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Iran may hit U.S. with first cyberattack
Defense Secretary Leon E. Panetta’s pointed warning that the United States will strike back against a cyberattack underscores the Obama administration’s rising concern that Iran could be the first country to unleash cyberterrorism on America.
Mr. Panetta’s unusually strong comments last week came as former U.S. government officials and cybersecurity experts said the United States thinks Iranian-based hackers were responsible for cyberattacks that devastated computer systems of Persian Gulf oil and gas companies.
Unencumbered by diplomatic or economic ties that restrain other nations from direct conflict with the United States, Iran is an unpredictable foe that national security experts contend is not only capable but willing to use a sophisticated computer-based attack.
Mr. Panetta made it clear that the military is ready to retaliate — though he didn’t say how — if Washington believes the nation is threatened by a cyberattack, and he made it evident that the United States would consider a pre-emptive strike.
“Iran is a country for whom terror has simply been another tool in their foreign policy toolbox, and they are a country that feels it has less and less to lose by breaking the norms of the rest of the world,” said Stewart Baker, former assistant secretary at the Department of Homeland Security and now in private law practice.
“If anybody is going to release irresponsible, unlimited attacks, you’d expect it to be Iran.”
National security experts have long complained that the administration should be more open about what the military could and would do if the United States were to be the victim of cyberattacks. They argue that such deterrence worked in the Cold War with Russia and would help convince would-be attackers that an assault on America would have dire consequences.
Mr. Panetta took the first steps toward answering those critics in a speech that analysts said was a thinly veiled warning to Iran and the opening salvo in the campaign to convince Tehran that any cyberattack against America would trigger a swift and deadly response.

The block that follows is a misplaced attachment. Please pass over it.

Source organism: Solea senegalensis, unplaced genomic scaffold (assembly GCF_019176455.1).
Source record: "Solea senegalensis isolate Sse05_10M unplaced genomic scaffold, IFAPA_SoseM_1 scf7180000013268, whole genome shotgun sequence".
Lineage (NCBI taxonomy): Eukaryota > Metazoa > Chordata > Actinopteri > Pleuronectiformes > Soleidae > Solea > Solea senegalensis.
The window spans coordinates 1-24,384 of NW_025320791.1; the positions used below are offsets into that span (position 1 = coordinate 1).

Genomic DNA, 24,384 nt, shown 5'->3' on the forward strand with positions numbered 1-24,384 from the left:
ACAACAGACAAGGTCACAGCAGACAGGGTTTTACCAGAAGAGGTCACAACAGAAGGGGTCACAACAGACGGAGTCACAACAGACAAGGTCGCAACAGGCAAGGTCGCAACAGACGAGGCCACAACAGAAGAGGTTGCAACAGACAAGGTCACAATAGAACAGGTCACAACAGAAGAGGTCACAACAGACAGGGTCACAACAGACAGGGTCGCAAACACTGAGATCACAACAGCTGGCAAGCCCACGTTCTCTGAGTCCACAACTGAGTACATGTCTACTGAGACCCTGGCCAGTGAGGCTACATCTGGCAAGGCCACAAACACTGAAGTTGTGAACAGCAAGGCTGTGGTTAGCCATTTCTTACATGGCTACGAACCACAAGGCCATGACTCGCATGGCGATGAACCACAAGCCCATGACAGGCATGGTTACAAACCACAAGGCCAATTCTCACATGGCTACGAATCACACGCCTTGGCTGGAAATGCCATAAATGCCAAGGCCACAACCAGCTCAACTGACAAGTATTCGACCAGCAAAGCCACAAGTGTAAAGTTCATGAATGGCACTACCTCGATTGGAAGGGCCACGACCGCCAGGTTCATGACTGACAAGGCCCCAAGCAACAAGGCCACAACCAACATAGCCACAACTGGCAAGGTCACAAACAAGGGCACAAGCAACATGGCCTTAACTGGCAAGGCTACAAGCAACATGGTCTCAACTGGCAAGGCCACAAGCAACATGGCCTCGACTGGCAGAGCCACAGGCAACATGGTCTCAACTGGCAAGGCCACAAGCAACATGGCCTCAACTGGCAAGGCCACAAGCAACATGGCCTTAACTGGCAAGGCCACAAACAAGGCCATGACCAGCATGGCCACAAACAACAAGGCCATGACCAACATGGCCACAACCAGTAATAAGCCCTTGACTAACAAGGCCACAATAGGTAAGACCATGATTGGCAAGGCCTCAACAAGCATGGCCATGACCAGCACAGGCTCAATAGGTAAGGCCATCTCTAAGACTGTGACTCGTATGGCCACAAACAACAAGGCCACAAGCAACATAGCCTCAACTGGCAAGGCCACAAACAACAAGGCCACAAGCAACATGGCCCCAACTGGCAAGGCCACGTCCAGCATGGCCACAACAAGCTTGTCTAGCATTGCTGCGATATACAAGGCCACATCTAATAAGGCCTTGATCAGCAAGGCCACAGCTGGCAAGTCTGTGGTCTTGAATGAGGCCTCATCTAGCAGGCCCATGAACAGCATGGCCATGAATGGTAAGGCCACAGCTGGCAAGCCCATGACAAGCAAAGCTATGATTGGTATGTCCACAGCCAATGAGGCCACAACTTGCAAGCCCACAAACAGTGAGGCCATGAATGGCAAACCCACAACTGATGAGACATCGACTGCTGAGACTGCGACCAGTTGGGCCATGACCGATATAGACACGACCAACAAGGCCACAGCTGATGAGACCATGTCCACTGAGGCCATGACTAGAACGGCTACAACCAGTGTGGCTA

“Potential aggressors should be aware that the United States has the capacity to locate them and hold them accountable for actions that harm America or its interests,” he said in a speech in New York to the Business Executives for National Security.
The presumed Iranian cyberattacks hit the Saudi Arabian state oil company Aramco and Qatari natural gas producer RasGas using a virus, known as Shamoon, which can spread through computers networks and ultimately destroy files by overwriting them.
In his speech, Mr. Panetta said the Shamoon virus replaced crucial system files at Aramco with the image of a burning U.S. flag. He said it also overwrote all data, rendering more than 30,000 computers useless and forcing their replacement. He said the Qatar attack was similar.
“This one worries me,” said Richard Bejtlich, chief security officer for the Virginia-based cybersecurity firm Mandiant.
“I’m not an alarmist, but when I saw that 30,000 computers at Saudi Aramco got just deleted, that was a big deal. You don’t see the Chinese government, you don’t see the Russian government, or even their patriotic hackers go out and delete anything, for the most part.”
From the Iranians’ point of view, however, attacks against the United States may be justified because they have been hit hard by American sanctions leveled on their country because of its suspected nuclear weapons program.
Iran also believes that the United States and Israel were behind the Stuxnet cyberattack that forced the temporary shutdown of thousands of centrifuges at a nuclear facility there in 2010.
Frank Cilluffo, , a former special assistant for homeland security to President George W. Bush, said U.S. authorities have suspected Iran of trying to plot cyberattacks against American targets, including nuclear plants. He said that Iran’s Revolutionary Guard Corps appears to now be trying to bring some hacker groups under its control.
“Iran has been doing a lot of cyber-saber-rattling,” said Mr. Cilluffo, now director of George Washington University’s Homeland Security Policy Institute. “What they lack in capabilities, they more than make up for in intent.”
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